Id. at 2697-98. In Freeman, this second exception applied. Freeman's binding plea agreement expressly used the Guidelines to establish the term of imprisonment, so Justice Sotomayor concurred in the plurality's judgment that the district court had authority to reduce his sentence. See id. at 2699-2700.

When a majority of the justices do not agree on a single rationale for deciding a case, "the holding of the Court may be viewed as that position taken by those Members who concurred in the judgments on the nar- rowest grounds." Marks v. United States, 430 U.S. 188, 193 (1977); quoting Gregg v. Georgia, 428 U.S. 153, 169 n.15 (1976) (opinion of Stewart, Powell, and Stevens, JJ.). Marks is easy to apply here. Even though eight Justices disagreed with Justice Sotomayor's approach and believed it would produce arbitrary and unworkable results, see 131 S. Ct. at 2694-95 (plurality), 2703-04 (dis- sent), her reasoning provided the narrowest, most case- specific basis for deciding Freeman. Her approach there- fore states the controlling law. See United States v. Austin, 676 F.3d 924, 927-28 (9th Cir. 2012) (applying Marks to treat Justice Sotomayor's concurring opinion in Freeman as controlling authority); United States v. Rivera- Martinez, 665 F.3d 344, 348 (1st Cir. 2011) (same), petition for cert. filed (March 19, 2012) (No. 11-10759); United States v. Smith, 658 F.3d 608, 611 (6th Cir. 2011) (same); United States v. Brown, 653 F.3d 337, 340 n.1 (4th Cir. 2011) (same). Thus, the operative question in determining whether Dixon is eligible for a sentence reduction is whether his plea agreement expressly uses a Guidelines sentencing range to establish his term of imprisonment. It does not, and under Justice Sotomayor's controlling rationale, he is not eligible.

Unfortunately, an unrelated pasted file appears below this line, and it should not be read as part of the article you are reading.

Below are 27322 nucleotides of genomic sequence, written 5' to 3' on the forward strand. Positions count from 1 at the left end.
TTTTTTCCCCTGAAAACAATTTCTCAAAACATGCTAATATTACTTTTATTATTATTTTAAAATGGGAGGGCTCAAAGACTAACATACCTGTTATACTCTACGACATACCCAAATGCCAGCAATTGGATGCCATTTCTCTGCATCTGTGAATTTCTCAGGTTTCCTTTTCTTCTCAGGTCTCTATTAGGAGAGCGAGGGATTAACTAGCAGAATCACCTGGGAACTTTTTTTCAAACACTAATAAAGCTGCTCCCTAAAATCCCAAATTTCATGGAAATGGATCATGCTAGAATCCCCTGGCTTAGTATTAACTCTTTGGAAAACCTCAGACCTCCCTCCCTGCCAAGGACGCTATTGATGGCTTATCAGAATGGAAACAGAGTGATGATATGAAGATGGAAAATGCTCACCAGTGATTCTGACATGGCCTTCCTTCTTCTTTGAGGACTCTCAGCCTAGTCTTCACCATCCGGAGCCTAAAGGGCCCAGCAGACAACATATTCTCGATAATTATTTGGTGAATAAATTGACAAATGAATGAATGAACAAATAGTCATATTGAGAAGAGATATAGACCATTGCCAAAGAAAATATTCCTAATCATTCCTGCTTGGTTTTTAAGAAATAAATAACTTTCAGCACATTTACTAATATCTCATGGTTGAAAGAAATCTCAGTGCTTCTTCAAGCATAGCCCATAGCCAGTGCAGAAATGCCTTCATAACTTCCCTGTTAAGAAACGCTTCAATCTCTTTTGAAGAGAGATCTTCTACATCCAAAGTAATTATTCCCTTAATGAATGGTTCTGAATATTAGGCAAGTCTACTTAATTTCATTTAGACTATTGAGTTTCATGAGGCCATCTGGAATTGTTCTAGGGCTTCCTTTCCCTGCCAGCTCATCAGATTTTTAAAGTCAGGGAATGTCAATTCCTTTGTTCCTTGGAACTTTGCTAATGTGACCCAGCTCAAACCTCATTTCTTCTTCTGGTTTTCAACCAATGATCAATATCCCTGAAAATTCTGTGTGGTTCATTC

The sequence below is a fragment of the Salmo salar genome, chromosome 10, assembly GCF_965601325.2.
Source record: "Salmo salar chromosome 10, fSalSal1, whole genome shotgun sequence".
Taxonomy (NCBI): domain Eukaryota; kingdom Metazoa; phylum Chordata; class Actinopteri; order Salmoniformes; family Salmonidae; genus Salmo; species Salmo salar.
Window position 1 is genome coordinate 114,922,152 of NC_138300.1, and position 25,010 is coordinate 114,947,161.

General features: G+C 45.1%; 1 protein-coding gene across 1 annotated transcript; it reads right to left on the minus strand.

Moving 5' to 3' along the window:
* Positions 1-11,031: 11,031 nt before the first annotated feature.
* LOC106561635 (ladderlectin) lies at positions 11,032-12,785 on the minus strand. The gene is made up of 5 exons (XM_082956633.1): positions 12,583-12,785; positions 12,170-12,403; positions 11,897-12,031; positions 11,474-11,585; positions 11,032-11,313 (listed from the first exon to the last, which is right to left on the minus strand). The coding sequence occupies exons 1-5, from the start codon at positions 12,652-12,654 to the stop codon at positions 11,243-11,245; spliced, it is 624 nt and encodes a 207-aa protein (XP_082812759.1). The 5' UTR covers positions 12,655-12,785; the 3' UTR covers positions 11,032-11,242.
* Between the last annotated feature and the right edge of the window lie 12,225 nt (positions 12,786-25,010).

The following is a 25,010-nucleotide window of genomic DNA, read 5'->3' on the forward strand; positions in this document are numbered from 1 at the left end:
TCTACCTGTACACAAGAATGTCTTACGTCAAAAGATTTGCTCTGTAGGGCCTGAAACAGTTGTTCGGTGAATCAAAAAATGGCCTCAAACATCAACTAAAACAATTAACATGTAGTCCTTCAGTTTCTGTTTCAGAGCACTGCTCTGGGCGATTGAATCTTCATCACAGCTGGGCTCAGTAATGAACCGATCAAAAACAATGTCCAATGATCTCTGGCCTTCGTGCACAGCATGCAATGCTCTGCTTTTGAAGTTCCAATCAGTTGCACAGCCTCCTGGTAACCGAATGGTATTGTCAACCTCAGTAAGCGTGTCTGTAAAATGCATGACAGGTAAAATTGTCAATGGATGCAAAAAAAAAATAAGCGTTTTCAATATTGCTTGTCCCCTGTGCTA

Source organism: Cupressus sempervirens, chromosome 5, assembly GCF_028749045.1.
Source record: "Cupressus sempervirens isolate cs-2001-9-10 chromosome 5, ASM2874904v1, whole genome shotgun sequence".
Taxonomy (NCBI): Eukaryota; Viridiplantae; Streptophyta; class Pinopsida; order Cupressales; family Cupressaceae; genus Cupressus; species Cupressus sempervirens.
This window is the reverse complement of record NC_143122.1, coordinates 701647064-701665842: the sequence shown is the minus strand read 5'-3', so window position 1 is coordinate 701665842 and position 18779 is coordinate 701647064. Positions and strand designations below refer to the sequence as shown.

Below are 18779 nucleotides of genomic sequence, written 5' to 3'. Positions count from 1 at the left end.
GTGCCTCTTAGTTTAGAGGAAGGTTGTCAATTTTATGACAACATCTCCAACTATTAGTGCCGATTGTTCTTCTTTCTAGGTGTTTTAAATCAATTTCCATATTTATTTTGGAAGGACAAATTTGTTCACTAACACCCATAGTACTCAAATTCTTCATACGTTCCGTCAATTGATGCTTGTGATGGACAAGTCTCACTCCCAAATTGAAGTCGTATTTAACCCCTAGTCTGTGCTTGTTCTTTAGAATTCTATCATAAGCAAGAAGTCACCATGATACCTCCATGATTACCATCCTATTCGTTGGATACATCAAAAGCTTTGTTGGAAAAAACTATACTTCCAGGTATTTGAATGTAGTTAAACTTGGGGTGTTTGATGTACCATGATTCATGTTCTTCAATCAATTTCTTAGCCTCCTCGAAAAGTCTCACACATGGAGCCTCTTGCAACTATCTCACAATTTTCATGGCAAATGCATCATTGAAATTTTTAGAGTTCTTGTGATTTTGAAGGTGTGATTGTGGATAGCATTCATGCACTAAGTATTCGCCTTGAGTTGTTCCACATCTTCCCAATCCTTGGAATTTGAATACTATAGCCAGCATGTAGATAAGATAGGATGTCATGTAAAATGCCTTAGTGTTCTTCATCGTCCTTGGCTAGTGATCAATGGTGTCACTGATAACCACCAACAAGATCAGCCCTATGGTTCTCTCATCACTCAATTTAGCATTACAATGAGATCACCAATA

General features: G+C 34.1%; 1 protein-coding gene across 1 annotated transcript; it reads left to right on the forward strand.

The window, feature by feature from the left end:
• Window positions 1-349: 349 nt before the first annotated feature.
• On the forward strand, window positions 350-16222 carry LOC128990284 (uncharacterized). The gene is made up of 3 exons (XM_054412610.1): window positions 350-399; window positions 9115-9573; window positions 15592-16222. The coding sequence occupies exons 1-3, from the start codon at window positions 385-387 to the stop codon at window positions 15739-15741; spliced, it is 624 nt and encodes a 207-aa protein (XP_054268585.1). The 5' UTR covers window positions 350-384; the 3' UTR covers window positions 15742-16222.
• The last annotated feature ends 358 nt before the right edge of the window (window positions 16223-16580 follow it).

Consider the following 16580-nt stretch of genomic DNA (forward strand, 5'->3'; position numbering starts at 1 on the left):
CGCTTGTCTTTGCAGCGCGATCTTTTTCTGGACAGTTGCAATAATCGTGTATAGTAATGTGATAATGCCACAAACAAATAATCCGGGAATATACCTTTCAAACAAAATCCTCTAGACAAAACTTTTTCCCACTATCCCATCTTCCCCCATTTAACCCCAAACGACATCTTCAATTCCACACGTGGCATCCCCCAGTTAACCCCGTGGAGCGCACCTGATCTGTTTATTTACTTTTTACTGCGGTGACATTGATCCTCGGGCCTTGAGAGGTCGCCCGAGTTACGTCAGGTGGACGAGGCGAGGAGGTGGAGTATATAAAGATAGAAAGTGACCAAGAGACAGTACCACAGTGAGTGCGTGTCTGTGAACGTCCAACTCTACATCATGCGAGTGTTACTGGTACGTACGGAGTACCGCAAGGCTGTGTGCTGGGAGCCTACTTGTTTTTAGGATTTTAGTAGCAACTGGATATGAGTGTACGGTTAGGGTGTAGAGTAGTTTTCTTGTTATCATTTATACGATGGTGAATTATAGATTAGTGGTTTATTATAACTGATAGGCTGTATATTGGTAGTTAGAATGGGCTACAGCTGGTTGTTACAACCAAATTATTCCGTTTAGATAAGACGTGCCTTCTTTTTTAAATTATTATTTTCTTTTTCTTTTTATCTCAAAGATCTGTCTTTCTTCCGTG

Under Justice Sotomayor's approach, a prisoner sen- tenced under a binding plea agreement is eligible for ยง 3582(c)(2) relief only if the binding plea agreement itself expressly refers to and relies on a guideline sen- tencing range. Dixon's written plea agreement provided that "the parties have agreed that the sentence imposed by the Court shall include a term of imprisonment in the custody of the Bureau of Prisons for at least fifteen but no more than twenty years." Because there was no specific reference to a Guideline range, Dixon's agree- ment does not qualify for Justice Sotomayor's first exception. To qualify under her second exception, his agree- ment either would have had to "expressly use" a Guide- line range or a Guidelines sentencing range would have to be "evident from the agreement itself." No Guideline range appears in the written terms of the plea agree- ment that could have formed the basis for the fifteen to twenty year sentencing range. Nevertheless, the agree- ment sets forth information about Dixon's offense level (37) and criminal history category (VI). The Guideline range for offense level 37 and criminal history category VI is 360 months to life in prison. That much is evident from the agreement itself. Unlike the plea agreement in Freeman, though, Dixon's plea agreement did not ...